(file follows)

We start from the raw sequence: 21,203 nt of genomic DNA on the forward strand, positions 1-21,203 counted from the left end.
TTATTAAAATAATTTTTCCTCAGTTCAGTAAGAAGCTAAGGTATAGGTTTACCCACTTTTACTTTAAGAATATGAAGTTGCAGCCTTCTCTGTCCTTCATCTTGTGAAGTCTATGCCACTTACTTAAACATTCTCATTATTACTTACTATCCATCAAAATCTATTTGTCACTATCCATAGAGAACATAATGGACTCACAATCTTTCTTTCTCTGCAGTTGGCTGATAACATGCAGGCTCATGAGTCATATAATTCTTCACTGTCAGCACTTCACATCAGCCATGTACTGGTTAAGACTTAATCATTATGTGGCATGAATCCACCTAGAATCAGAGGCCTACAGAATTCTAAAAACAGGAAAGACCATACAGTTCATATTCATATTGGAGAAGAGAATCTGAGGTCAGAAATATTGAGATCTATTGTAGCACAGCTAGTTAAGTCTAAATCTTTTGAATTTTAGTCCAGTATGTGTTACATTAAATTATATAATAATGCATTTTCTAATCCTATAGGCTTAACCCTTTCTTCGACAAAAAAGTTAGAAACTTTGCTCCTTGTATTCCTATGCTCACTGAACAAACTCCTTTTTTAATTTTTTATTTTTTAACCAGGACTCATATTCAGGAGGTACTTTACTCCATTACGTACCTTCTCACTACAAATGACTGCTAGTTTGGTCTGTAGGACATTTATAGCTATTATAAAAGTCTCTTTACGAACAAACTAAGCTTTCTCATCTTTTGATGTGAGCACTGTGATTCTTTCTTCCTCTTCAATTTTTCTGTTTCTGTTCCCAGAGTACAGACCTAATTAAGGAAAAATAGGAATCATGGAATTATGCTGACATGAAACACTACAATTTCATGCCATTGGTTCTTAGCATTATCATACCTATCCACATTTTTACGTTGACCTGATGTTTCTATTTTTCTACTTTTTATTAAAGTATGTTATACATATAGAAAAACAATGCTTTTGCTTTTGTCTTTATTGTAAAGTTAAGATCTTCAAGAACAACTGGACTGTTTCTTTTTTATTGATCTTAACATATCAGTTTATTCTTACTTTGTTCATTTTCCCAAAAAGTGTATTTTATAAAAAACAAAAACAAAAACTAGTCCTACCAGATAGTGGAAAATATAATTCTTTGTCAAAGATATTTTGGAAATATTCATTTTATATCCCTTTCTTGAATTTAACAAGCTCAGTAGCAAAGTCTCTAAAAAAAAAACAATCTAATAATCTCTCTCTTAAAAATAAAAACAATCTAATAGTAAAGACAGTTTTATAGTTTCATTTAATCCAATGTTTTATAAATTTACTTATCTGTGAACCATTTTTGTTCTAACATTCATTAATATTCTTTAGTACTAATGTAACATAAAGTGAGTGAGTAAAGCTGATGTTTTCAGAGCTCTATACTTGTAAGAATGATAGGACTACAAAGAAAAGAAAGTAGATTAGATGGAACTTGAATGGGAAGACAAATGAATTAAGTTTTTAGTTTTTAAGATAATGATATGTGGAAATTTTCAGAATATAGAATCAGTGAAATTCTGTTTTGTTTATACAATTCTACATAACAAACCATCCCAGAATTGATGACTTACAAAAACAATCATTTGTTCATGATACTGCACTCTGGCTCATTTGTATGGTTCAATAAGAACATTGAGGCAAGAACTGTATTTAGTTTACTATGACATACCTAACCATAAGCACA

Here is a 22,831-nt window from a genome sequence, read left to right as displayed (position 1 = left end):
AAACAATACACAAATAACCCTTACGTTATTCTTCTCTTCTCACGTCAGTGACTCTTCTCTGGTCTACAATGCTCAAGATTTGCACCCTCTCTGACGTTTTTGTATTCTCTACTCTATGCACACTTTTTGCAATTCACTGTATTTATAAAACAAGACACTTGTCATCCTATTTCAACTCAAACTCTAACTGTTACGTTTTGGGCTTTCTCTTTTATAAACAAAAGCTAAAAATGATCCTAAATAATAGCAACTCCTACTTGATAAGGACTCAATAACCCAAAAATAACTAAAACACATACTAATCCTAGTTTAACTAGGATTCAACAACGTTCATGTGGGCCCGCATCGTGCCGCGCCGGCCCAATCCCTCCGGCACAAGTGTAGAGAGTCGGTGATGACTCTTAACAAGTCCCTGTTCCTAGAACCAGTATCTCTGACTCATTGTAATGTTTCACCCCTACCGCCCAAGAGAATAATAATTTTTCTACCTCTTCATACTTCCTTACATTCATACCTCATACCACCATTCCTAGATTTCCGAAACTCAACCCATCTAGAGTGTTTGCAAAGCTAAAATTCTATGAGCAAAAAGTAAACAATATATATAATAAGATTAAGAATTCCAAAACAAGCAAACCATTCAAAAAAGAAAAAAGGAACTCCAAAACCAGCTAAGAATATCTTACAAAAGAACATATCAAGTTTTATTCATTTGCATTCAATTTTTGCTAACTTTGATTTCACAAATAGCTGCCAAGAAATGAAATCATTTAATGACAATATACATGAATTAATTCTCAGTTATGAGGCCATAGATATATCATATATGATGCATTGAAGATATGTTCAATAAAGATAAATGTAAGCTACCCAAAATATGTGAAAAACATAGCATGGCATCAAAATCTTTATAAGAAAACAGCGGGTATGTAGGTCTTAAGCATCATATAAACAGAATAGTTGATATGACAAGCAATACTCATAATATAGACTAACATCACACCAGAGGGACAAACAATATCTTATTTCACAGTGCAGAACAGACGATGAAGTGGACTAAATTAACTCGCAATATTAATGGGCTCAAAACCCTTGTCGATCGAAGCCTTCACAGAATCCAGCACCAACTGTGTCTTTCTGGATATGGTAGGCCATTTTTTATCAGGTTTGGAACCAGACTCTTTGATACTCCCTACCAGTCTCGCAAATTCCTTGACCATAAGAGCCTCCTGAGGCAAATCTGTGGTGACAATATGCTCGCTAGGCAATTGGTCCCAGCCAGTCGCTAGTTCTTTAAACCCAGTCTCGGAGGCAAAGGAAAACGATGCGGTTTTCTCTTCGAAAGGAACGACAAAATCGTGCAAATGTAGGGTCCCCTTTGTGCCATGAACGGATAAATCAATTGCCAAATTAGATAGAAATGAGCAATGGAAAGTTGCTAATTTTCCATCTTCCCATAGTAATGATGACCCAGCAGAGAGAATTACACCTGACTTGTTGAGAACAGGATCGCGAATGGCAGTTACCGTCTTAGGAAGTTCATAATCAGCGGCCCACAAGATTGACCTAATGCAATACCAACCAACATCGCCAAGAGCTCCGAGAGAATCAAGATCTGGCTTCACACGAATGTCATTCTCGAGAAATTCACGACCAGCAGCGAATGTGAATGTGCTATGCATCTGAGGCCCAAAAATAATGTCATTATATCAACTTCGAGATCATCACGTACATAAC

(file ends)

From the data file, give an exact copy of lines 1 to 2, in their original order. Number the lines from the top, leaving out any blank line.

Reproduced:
We start from the raw sequence: 21,203 nt of genomic DNA on the forward strand, positions 1-21,203 counted from the left end.
TTATTAAAATAATTTTTCCTCAGTTCAGTAAGAAGCTAAGGTATAGGTTTACCCACTTTTACTTTAAGAATATGAAGTTGCAGCCTTCTCTGTCCTTCATCTTGTGAAGTCTATGCCACTTACTTAAACATTCTCATTATTACTTACTATCCATCAAAATCTATTTGTCACTATCCATAGAGAACATAATGGACTCACAATCTTTCTTTCTCTGCAGTTGGCTGATAACATGCAGGCTCATGAGTCATATAATTCTTCACTGTCAGCACTTCACATCAGCCATGTACTGGTTAAGACTTAATCATTATGTGGCATGAATCCACCTAGAATCAGAGGCCTACAGAATTCTAAAAACAGGAAAGACCATACAGTTCATATTCATATTGGAGAAGAGAATCTGAGGTCAGAAATATTGAGATCTATTGTAGCACAGCTAGTTAAGTCTAAATCTTTTGAATTTTAGTCCAGTATGTGTTACATTAAATTATATAATAATGCATTTTCTAATCCTATAGGCTTAACCCTTTCTTCGACAAAAAAGTTAGAAACTTTGCTCCTTGTATTCCTATGCTCACTGAACAAACTCCTTTTTTAATTTTTTATTTTTTAACCAGGACTCATATTCAGGAGGTACTTTACTCCATTACGTACCTTCTCACTACAAATGACTGCTAGTTTGGTCTGTAGGACATTTATAGCTATTATAAAAGTCTCTTTACGAACAAACTAAGCTTTCTCATCTTTTGATGTGAGCACTGTGATTCTTTCTTCCTCTTCAATTTTTCTGTTTCTGTTCCCAGAGTACAGACCTAATTAAGGAAAAATAGGAATCATGGAATTATGCTGACATGAAACACTACAATTTCATGCCATTGGTTCTTAGCATTATCATACCTATCCACATTTTTACGTTGACCTGATGTTTCTATTTTTCTACTTTTTATTAAAGTATGTTATACATATAGAAAAACAATGCTTTTGCTTTTGTCTTTATTGTAAAGTTAAGATCTTCAAGAACAACTGGACTGTTTCTTTTTTATTGATCTTAACATATCAGTTTATTCTTACTTTGTTCATTTTCCCAAAAAGTGTATTTTATAAAAAACAAAAACAAAAACTAGTCCTACCAGATAGTGGAAAATATAATTCTTTGTCAAAGATATTTTGGAAATATTCATTTTATATCCCTTTCTTGAATTTAACAAGCTCAGTAGCAAAGTCTCTAAAAAAAAAACAATCTAATAATCTCTCTCTTAAAAATAAAAACAATCTAATAGTAAAGACAGTTTTATAGTTTCATTTAATCCAATGTTTTATAAATTTACTTATCTGTGAACCATTTTTGTTCTAACATTCATTAATATTCTTTAGTACTAATGTAACATAAAGTGAGTGAGTAAAGCTGATGTTTTCAGAGCTCTATACTTGTAAGAATGATAGGACTACAAAGAAAAGAAAGTAGATTAGATGGAACTTGAATGGGAAGACAAATGAATTAAGTTTTTAGTTTTTAAGATAATGATATGTGGAAATTTTCAGAATATAGAATCAGTGAAATTCTGTTTTGTTTATACAATTCTACATAACAAACCATCCCAGAATTGATGACTTACAAAAACAATCATTTGTTCATGATACTGCACTCTGGCTCATTTGTATGGTTCAATAAGAACATTGAGGCAAGAACTGTATTTAGTTTACTATGACATACCTAACCATAAGCACA